These pioneering techniques also went above and beyond expectations of the U.S. Bureau of Land Management (BLM), the federal agency that owns the land where the Race family's Jack Wade Creek mining claims are located.
BLM was so impressed with the restoration work that the Race Family Mining Operation was bestowed the 2019 Hardrock Mineral Small Operator Award, a national honor that recognizes small mining operations that continuously meet or exceed reclamation requirements with minimal oversite.
Matthew Varner, the Alaska fisheries program leader for BLM who nominated the Race family for the small miner reclamation award, said Dean and Chris have pioneered more efficient and effective stream restoration methods that can be adopted by other placer miners across Alaska and the U.S.
Chris, the heavy equipment artisan of the father-son team, says early planning is key to efficient and effective reclamation and stream restoration after mining. This includes setting aside trees for replanting while stripping off the materials above the gold-bearing layers and setting aside large boulders while mining.
This provides the miner with the materials to create stream flows that fish need and an immediate green belt alongside the creek that prevents erosion and fosters the return of wildlife to the area.
This detail-oriented work comes in handy at Jack Wade Creek, a placer gold bearing stream that has a 125-year history of gold mining.
"This area in particular has a rich history of mining and with that a legacy of impacts," Varner said.
These impacts include piles of tailings left in the valley and Jack Wade Creek left too wide and shallow to support good fish habitat.
Today, BLM requires that placer miners recontour the piles of rock and sand left behind after mining, spread topsoil back over the top of these tailings, restore streams with the pools and riffles that fish need for spawning, and replant trees along the stream bank.
Dean and Chris are doing an award-winning job of this reclamation work while recovering gold overlooked and missed by earlier miners.
"All of Jack Wade is full of tailing piles, and Mother Earth will someday eventually recover that, but it's going to take a couple hundred years," said Chris. "All we're doing is speeding up the process ... when I'm done with it, it's going to look like a park."
Expanding Salmon Gold
The Race family is the first of a growing number of miners that are restoring the legendary northern gold rush country to its former splendor while recovering lodes of the precious metal left behind by their pioneering predecessors.
A few miles east of the Race family operation, on the Yukon side of the border, Peter Wright runs a mining site on Sulphur Creek near Dawson City.
"When I first started in the industry, there wasn't a lot of environmental awareness," said Wright, who has been mining in the Klondike Gold Rush area since he was 18. "We're all becoming very aware of what we're doing here and making big changes, like no mercury, no chemicals, trying to reclaim the land as much as possible and help nature reintroduce itself."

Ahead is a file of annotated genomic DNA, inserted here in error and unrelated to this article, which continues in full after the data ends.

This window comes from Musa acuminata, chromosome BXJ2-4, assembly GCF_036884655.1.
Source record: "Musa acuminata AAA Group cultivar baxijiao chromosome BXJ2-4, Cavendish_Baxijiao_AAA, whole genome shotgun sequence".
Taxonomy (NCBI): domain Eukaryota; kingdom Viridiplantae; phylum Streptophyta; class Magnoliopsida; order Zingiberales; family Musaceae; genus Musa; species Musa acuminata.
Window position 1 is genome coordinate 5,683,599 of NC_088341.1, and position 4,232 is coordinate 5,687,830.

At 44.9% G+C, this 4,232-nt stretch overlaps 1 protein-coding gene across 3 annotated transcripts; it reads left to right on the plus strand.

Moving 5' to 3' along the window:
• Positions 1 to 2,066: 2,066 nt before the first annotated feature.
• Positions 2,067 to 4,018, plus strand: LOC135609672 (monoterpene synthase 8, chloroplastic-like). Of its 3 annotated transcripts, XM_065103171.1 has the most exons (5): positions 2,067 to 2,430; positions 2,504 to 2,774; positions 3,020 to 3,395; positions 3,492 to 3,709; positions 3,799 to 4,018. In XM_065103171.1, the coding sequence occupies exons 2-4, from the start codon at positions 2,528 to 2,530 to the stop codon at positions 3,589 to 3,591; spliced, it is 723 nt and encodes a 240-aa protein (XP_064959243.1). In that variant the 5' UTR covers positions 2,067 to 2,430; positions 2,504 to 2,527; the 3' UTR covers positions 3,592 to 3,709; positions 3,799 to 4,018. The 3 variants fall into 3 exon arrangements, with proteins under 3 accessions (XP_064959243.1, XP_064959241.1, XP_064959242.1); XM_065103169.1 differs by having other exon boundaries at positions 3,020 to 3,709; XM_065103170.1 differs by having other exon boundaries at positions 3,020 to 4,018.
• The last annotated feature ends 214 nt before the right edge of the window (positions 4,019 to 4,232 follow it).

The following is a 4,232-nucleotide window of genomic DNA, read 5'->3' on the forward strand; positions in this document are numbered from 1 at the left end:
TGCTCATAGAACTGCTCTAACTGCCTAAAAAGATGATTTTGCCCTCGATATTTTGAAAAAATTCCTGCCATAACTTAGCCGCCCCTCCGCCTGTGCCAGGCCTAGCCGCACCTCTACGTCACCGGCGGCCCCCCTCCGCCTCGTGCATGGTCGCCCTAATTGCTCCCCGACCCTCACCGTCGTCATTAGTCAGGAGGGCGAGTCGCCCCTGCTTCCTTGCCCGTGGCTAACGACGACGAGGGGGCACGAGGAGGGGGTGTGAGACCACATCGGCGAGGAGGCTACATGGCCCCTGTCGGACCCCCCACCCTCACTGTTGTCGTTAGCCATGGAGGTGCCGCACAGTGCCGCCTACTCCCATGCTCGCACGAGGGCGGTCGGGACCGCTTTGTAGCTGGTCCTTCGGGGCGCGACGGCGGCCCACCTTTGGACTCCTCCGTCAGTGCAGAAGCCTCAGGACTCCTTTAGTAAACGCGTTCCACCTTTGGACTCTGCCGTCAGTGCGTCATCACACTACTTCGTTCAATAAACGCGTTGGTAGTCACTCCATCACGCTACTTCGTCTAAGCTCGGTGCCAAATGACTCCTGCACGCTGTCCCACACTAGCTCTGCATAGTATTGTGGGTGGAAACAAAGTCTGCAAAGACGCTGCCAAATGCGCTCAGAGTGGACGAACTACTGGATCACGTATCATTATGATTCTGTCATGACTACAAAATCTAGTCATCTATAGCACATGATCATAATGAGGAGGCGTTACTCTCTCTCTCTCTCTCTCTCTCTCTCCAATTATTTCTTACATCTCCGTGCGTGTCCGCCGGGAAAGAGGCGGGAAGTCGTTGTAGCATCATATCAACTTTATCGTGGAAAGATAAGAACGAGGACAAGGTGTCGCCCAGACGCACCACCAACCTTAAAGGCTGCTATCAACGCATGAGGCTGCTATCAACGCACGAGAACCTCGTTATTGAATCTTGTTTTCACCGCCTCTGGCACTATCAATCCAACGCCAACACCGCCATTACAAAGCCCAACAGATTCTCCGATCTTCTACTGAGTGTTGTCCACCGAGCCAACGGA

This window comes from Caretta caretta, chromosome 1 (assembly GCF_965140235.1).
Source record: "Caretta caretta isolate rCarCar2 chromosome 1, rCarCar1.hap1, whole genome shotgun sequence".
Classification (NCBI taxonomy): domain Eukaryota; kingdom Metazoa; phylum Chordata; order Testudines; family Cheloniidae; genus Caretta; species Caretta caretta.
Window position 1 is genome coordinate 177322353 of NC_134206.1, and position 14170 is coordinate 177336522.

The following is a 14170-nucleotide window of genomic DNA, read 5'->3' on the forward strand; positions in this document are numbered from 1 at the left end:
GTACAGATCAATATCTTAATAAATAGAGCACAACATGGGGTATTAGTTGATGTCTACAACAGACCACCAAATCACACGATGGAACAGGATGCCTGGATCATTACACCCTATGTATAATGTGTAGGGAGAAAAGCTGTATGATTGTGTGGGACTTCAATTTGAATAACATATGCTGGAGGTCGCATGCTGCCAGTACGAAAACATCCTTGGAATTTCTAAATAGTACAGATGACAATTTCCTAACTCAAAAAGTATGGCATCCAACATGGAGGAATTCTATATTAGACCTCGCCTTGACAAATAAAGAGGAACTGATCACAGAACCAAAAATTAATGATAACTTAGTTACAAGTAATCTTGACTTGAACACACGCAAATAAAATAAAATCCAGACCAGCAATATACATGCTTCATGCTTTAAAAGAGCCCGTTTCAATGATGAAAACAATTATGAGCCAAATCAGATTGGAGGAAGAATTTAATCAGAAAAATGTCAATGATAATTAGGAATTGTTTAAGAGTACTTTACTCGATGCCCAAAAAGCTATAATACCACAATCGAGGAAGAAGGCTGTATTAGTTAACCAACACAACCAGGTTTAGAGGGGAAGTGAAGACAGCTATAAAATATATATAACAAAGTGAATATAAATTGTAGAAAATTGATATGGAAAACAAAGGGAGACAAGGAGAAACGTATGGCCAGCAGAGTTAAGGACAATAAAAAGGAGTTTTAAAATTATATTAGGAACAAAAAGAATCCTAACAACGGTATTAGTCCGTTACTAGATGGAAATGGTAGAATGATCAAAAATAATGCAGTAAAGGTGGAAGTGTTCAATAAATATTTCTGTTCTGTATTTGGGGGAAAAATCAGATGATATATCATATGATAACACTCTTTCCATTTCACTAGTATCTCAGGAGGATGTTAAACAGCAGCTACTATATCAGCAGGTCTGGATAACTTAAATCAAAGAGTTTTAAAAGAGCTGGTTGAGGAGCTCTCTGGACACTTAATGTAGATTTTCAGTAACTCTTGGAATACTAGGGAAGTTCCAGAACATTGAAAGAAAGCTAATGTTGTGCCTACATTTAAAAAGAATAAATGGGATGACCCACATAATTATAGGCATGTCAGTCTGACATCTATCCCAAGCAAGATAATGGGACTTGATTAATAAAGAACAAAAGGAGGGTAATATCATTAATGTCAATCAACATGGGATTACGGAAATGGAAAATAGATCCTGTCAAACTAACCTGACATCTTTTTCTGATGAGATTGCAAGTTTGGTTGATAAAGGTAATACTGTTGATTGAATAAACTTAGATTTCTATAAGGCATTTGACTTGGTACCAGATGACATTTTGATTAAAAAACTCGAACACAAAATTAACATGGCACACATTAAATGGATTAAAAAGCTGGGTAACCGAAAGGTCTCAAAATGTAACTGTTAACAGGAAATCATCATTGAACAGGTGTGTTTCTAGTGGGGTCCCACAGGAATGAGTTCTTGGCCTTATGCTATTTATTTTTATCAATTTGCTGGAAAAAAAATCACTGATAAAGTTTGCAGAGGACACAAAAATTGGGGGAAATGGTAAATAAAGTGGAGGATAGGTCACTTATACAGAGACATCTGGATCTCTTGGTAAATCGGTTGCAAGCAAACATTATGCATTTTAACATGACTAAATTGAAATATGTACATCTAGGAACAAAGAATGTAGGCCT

Like his neighbors in Alaska, Wright's mining site has been left less than ideal by his predecessors.
"We are at the headwaters of salmon rivers and the Yukon River of course being one of them," Wright said. "Instead of leaving [the pit] wide open, letting all the erosion happen, and letting the streams be plugged with silt which affects the salmon spawning beds ... everything that we do with our reclamation is to help the earth recover. Not only from our mining activities, but from a hundred years before."
To date, Resolve has secured restoration plans with at least three miners in Alaska and the Yukon, with several more under consideration for 2020.
All Salmon Gold entering Apple's supply chain will be traced from the mine to the refiner using blockchain technology.
"The blockchain technology we're using with the project allows us to know exactly where the gold originated from as it works its way into our supply chain," said Pyers.
Salmon Gold's partners will continue fine-tuning the project so that one day it may provide a blueprint for wider scale implementation.
"Our Salmon Gold partnership is an ambitious effort to create the incentives, tools, and techniques to improve streams and habitat across a region that spans more than 2,500 miles, from British Columbia, through the Yukon, to the western edge of Alaska," said D'Esposito.
This includes working with Donlin Gold, a joint venture company preparing to develop the 45-million-ounce Donlin Gold project in Southwest Alaska, as well as Alaska Native corporations and Canada First Nation leaders to identify even larger scale projects
This award-winning initiative is providing Apple with some of the gold it needs while restoring fish habitat to these regions at the northern end of the 19th century's great gold rushes.
"Our collaboration on Salmon Gold proves it is possible to protect our planet, restore ecosystems and fish habitats, and mine gold responsibly," said Pyers.